Thursday, June 02, 2005

Abu Ghraib

Based on Noumenon's response to my post "History Shmistory," I thought I would write about the torture scandal at Abu Ghraib. To be perfectly honest, I was neither surprised nor shocked--I expected it to happen, I just did not know when or where. When I was studying social psychology, one of our textbooks discussed the Milgram experiments under the chapter title, "Why Good People do Bad Things." I would rephrase the title: "Why Bad People do Good Things." On September 11, one of my professors said to me, "How could someone do something like this?" I replied, "We did worse to Dresden." To me, Abu Ghraib is a mild example of how humans would like to behave. In such a view, the Holocaust is not a horrible abberation from the norm, rather it is how we would behave were there no constraining influences. Those constraining influences are in no way noble, since they exist solely to create a society, which in turn serves to aggregate force against others.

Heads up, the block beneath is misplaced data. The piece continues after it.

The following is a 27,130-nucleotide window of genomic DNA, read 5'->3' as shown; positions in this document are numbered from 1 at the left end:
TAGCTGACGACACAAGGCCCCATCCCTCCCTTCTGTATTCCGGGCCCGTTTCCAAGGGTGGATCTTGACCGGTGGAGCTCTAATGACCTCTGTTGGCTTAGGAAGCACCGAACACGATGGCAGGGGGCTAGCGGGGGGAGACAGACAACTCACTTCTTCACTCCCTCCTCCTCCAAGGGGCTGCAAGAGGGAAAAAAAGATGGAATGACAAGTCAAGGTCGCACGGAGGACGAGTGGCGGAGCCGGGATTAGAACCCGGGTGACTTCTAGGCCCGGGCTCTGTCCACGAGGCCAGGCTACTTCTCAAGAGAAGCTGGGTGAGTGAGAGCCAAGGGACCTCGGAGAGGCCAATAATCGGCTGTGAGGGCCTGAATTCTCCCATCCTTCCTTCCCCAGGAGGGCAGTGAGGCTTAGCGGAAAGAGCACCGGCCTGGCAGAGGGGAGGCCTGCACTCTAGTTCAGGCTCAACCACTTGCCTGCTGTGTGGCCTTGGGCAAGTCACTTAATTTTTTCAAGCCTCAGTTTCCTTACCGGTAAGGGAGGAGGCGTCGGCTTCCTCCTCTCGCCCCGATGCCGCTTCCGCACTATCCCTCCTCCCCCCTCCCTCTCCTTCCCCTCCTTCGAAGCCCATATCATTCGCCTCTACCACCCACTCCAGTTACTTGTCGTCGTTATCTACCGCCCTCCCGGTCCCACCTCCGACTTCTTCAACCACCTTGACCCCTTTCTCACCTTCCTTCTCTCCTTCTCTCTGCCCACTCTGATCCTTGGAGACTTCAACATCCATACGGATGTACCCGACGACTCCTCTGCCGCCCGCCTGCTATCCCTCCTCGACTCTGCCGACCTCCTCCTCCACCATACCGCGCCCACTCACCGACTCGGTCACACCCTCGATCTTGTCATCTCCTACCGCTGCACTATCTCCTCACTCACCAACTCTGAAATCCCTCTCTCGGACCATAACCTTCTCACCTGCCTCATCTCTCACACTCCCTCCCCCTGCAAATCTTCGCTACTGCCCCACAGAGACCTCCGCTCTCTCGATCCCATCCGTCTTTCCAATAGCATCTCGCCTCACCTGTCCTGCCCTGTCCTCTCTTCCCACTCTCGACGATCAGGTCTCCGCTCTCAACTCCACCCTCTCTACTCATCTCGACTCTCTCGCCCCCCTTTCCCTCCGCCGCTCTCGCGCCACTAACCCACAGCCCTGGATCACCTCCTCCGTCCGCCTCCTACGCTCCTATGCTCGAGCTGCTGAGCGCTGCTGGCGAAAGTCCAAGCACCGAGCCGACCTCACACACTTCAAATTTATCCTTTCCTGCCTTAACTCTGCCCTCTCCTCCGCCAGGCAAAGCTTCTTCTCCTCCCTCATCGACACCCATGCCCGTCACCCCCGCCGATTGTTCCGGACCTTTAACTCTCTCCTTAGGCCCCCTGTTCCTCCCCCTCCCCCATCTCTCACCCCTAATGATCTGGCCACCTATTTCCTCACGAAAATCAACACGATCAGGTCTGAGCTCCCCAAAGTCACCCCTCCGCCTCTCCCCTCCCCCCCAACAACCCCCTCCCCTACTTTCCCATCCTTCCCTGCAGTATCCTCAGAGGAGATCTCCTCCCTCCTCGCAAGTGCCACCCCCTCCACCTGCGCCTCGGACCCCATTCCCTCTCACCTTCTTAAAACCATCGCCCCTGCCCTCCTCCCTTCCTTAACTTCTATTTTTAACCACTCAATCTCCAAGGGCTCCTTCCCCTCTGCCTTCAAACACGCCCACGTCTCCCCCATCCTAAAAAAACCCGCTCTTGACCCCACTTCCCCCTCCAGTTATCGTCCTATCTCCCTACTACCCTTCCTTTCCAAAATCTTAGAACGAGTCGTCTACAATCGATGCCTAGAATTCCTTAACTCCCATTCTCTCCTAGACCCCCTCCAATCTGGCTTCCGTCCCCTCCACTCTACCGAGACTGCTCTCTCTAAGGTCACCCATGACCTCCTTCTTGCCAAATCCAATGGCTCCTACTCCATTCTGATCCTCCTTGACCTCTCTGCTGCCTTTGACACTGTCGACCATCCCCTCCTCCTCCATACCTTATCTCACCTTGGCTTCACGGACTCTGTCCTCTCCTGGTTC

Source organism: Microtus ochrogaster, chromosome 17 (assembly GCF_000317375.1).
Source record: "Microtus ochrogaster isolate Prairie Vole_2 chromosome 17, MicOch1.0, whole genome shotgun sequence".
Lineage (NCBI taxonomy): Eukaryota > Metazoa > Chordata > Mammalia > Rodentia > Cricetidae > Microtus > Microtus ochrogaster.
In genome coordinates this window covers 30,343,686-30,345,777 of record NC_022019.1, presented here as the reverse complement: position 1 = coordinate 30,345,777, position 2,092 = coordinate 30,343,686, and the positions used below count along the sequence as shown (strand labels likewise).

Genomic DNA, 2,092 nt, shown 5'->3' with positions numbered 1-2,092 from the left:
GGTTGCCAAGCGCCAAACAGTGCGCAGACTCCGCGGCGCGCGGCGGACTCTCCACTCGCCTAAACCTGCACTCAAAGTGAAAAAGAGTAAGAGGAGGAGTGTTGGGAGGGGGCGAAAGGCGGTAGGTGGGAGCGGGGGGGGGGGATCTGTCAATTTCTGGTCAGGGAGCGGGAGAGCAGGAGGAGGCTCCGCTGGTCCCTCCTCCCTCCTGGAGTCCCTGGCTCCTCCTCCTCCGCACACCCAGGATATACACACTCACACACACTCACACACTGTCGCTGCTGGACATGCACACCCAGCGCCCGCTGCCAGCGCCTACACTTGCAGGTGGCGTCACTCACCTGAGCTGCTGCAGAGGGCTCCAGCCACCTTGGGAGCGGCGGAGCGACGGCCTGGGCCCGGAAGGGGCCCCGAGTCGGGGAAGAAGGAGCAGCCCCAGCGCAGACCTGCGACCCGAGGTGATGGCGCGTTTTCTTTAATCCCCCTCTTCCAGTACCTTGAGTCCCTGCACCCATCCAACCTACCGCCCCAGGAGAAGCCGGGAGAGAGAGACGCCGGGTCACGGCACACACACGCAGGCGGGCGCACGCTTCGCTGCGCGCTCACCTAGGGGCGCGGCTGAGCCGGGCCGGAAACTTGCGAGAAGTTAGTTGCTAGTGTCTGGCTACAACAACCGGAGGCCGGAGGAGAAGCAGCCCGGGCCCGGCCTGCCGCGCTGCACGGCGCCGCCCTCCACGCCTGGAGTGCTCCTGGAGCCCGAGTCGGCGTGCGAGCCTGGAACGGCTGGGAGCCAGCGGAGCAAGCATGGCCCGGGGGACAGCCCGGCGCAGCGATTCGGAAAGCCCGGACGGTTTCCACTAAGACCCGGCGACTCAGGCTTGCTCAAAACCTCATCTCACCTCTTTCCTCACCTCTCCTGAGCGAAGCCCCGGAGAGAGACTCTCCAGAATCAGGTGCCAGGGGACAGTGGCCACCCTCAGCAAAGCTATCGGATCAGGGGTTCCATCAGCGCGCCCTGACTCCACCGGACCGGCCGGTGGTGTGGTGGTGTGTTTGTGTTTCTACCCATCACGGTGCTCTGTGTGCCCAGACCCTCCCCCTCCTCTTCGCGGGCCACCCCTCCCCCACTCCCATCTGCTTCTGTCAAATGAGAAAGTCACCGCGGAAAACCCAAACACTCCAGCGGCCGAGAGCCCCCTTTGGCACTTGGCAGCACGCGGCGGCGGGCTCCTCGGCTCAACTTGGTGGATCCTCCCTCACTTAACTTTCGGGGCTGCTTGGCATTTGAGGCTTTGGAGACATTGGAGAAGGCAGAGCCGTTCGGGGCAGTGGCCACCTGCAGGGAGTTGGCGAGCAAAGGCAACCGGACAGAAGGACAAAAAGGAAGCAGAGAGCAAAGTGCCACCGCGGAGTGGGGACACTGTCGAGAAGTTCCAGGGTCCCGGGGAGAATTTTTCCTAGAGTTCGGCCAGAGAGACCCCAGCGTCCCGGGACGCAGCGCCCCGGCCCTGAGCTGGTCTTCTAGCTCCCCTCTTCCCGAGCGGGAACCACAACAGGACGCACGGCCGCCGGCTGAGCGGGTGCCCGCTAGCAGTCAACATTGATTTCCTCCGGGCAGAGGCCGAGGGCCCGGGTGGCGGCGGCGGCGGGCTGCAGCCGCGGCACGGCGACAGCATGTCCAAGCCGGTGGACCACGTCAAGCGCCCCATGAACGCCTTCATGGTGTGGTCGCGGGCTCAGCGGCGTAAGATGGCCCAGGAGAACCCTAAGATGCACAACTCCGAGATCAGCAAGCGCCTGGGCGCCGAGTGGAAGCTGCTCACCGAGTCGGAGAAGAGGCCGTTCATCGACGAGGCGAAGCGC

Some may point to supremely altruistic individuals and that they, at the very least, are capable of acting in ways that are not evil. To this I reply that, from a religious viewpoint, one could say that God, who is by definition good, has allowed them to act less evilly than normal. A philosophical viewpoint, derived from Plato's Republic, is that altruism is the highest form of selfishness. Who trusts a man who is a known liar? The most perfectly deceptive person is the one with the most sterling reputation for honesty.

Of course, as Isaiah Berlin pointed out in Four Essays on Liberty, very few people with philosophical beliefs actually act as though they were so. I don't tend to talk to people as though they were unmitigatedly evil. Of course, I might just relate to them so well because I'm one and the same.

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